Craft Section

Birch Seed Leaves

by Daniel Joyce aka Crusoe the Painter

H&A sells 2 kinds of leaf litter. One made from punched out colored paper, the other is from some sort of plant with leaf-shaped parts that are small enough to be used for model leaf litter. I knew I'd seen the plant as a kid growing up in Missouri, but I couldn't recall what it was.
Someone was trying to locate a seller of H&A leaf litter on another forum, and another person chimed in with "It's just birch tree seeds!".
Gadzooks! That's what it was. But where to find birches here? Walking to the store today, I finally noticed some birch trees around an apartment complex I've walked by many times before. I guess this time I had reason to notice them!

I picked some of the seed pods off the tree, twisted them between my fingers, and voila, I found 'leaves'.
What you're really after is the separators between the birch seeds, not the seeds themselves. Pick the seed bodies while somewhat green. Once ripe, they become papery, and contain just the seeds, the leaf-like separators have all fallen out.
The seeds are very light and papery, and kinda look like little bugs, with a small seed located between two translucent 'wings'.
Here's how to separate the 'leaves' from the seeds:

Take a seed pod, and grip each end with 2 fingers, and twist, this will start to break them up. Then roll gently between the fingers to loosen up all the seeds. They should fall off with gentle pressure. Throw away the stems.
Take the separated seeds and 'leaves', spread them out on a baking sheet, and toast gently in the oven at 250 F for 15 minutes to dry them out. They'll be a little sappy/sticky otherwise. This will cause them to brown, dry out, and curl slightly.
If you want flatter leaves, bake the whole seed pods before flaking off the leaves.

Once dry, pour them onto a large flat plate or similar surface and take them outside. It helps if there is a gentle breeze going. Take a mound of the seeds between the fingers, and sprinkle back down onto the platter. Ideally, the heavier 'leaf' pieces will fall pretty much straight down, while the birch seeds get caught on the breeze and are blown away. After a while, you should be left with pretty pure leaves. The picture is just a closeup of a few leaves, you'll have more than this when done.
The leaves themselves can be glued to terrain as leaf litter, to lines of glue as ivy, etc. The natural color of the seeds is a brown with flecks of green, so they are perfect for freshly fallen leaves. Of course, once glued down, they can be painted any color required.
Here, I've taken some Hirst Arts blocks and glued them together to make a 'wall' which is then glued to a piece of card stock. I like to use Aleene's Tacky Glue for this. The wall was painted with some heavy washes of dark brown, and then dry brushed with 'stone' colors. The base was flocked with Dept 56 static grass. The 'leaves' were glued on as ivy, and painted with acrylic paint to make them green. They're a little brittle, so painting a thin layer of matte Modge Podge over the top should strengthen them.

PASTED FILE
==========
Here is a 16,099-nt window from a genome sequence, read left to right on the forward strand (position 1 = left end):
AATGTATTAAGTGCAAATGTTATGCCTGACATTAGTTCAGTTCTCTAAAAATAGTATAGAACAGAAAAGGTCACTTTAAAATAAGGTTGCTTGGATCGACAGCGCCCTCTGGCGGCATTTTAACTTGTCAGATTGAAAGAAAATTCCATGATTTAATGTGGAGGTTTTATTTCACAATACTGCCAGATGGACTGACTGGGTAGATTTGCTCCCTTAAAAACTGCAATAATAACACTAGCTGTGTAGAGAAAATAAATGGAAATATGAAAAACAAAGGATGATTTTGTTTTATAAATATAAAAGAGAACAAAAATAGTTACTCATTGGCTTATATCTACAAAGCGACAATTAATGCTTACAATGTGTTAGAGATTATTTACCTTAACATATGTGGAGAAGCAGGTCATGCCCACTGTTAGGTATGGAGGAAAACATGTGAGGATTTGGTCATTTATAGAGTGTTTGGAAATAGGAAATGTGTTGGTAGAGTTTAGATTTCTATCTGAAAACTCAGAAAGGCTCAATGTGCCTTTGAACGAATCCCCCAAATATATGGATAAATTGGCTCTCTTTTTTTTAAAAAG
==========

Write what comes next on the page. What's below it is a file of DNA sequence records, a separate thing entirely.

Now, here's how to color them, so you can have fresh spring leaves, to fall colored leaves, to weird alien leaves.
You'll need a small container with a tight sealing lid. A old margarine container works well. You'll also need an acrylic paint color, and some of the dried leaves you made previously. I'm using Delta Ceramcoat "Forest Green" as the paint color for this tutorial.
Put a small mount of leaves into the margarine tub, and add a few drops of paint directly to leaves. Do not add the paint to the tub bottom, the leaves will merely get stuck to the bottom, and not spread the paint around. Do not add too much paint, the leaves will be too wet, and get glued together as the paint dries, making them difficult to separate. You want only enough paint to cover the leaves evenly.
Put the lid on, and make sure it is secure. Ideally, you'll shake this thing someplace where it won't matter if the lid flies off and little leaves wet with paint get scattered about. I'd suggest the patio, the garage, or outside. The living room is probably a very bad idea. Shake the heck out of the container for a minute or two.
Take the lid off and examine your handiwork. Are the leaves evenly coated with paint? Are they getting stuck to the bottom of the container in clumps? If they're getting stuck, scrape them up with your finger. If the leaves seem to be clumping more than spreading the paint around, add a few drops of water. Not too much. Else you get a paint soup that will not cover the leaves.
If the leaves need more color, get them together in a clump, and add a few more drops of paint right on top of the leaves. Keep doing these steps till the leaves are evenly colored: shaking, checking coverage, adding paint.
Once everything is well covered, spread the leaves out thinly on a smooth surface to dry. If you used the right amount of paint, the leaves should separate easily once dry.
In the final photo, I have Forest Green leaves next to some Leaf Green leaves I had colored earlier.

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